Results of the Governor General's Literary Award in the year 2013.
For hundreds of years explorers attempted to find the Northwest Passage—a route through the islands of Canada’s north to the Pacific Ocean and Asia. Others attempted to find a land route. Many hundreds of men perished in the attempt until finally, in 1906, Roald Amundsen completed the voyage by ship. Today, global warming has brought the interest in the passage back to a fever pitch as nations contend with each other over its control and future uses.
The historic search inspired Canadian folk musician Stan Rogers to write Northwest Passage,” a song that has become a widely known favorite since its 1981 release. It describes Stan’s own journey overland as he contemplates the arduous journeys of some of the explorers, including Kelsey, Mackenzie, Thompson and Franklin. The song is moving and haunting, a paean to the spirit of the explorers and adventure, and to the beauty of the vast land and icy seas. …[more]
Lazlo is afraid of the dark. It hides in closets and sometimes sits behind the shower curtain, but mostly it lives in the basement. One night, when Lazlo’s nightlight burns out, the dark comes to visit him in his room. “Lazlo,” the Dark says. “I want to show you something.” And so Lazlo descends the basement stairs to face his fears and discover a few comforting facts about the mysterious presence with whom all children must learn to live.
Beautifully rendered with sympathy and wit, this first collaboration between Snicket and Klassen offers a fresh take on a universal childhood experience.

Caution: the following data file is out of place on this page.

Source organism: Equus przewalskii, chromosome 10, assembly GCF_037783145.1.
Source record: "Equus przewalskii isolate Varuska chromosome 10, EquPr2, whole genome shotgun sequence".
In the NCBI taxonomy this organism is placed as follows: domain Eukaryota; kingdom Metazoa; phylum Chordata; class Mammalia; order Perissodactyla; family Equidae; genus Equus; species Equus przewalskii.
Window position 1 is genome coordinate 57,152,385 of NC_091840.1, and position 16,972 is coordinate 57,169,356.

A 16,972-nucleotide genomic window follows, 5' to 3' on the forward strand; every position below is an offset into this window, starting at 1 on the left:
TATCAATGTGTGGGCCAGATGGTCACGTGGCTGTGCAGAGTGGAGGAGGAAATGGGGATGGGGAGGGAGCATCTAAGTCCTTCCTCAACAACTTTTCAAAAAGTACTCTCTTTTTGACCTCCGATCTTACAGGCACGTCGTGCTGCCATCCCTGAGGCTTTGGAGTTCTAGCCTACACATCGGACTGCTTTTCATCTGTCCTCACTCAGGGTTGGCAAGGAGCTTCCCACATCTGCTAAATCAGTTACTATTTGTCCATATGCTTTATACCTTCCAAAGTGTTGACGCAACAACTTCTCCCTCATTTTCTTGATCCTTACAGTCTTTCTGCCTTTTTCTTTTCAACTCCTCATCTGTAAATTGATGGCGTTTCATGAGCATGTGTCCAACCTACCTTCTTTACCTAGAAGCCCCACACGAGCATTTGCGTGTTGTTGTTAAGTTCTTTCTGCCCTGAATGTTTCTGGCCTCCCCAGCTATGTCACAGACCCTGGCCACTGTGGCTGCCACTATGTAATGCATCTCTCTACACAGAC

This imaginative ‘how to’ book explores whimsical ways of doing a host of different tasks, including ‘how to wonder’, ‘how to see the breeze’, and ‘how to be brave’. With text and images by award-winning illustrator Julie Morstad, this book will be beloved by all ages. How to read this book? That is up to you!
A charming story about self-acceptance, and love lost and found, told through the eyes of a dear little mouse, and her possibly-not-so-handsome suitor, Mole. Charmingly illustrated, cleverly told, the message is timeless, and the illustrations endearing.
Every Sunday Aunt Essy, Aunt Chanah, and Uncle Sam drive up in the old Lincoln for the afternoon. They plop themselves down in the living room, and no matter what anyone says their response is always the same—“Oy,” “Feh,” “So?” One afternoon the three children try to provoke a different reaction. They fake a robbery, produce a terrifying child-eating dragon, and pretend to be kidnapped by space invaders, but their aunts and uncle remain unimpressed. In exasperation the children take to mocking them, and soon they are all laughing so hard they’re practically crying.
Cary Fagan’s characteristically dry humor and Gary Clement’s witty illustrations perfectly depict a family with loveable quirks in this story that is sure to become a favorite.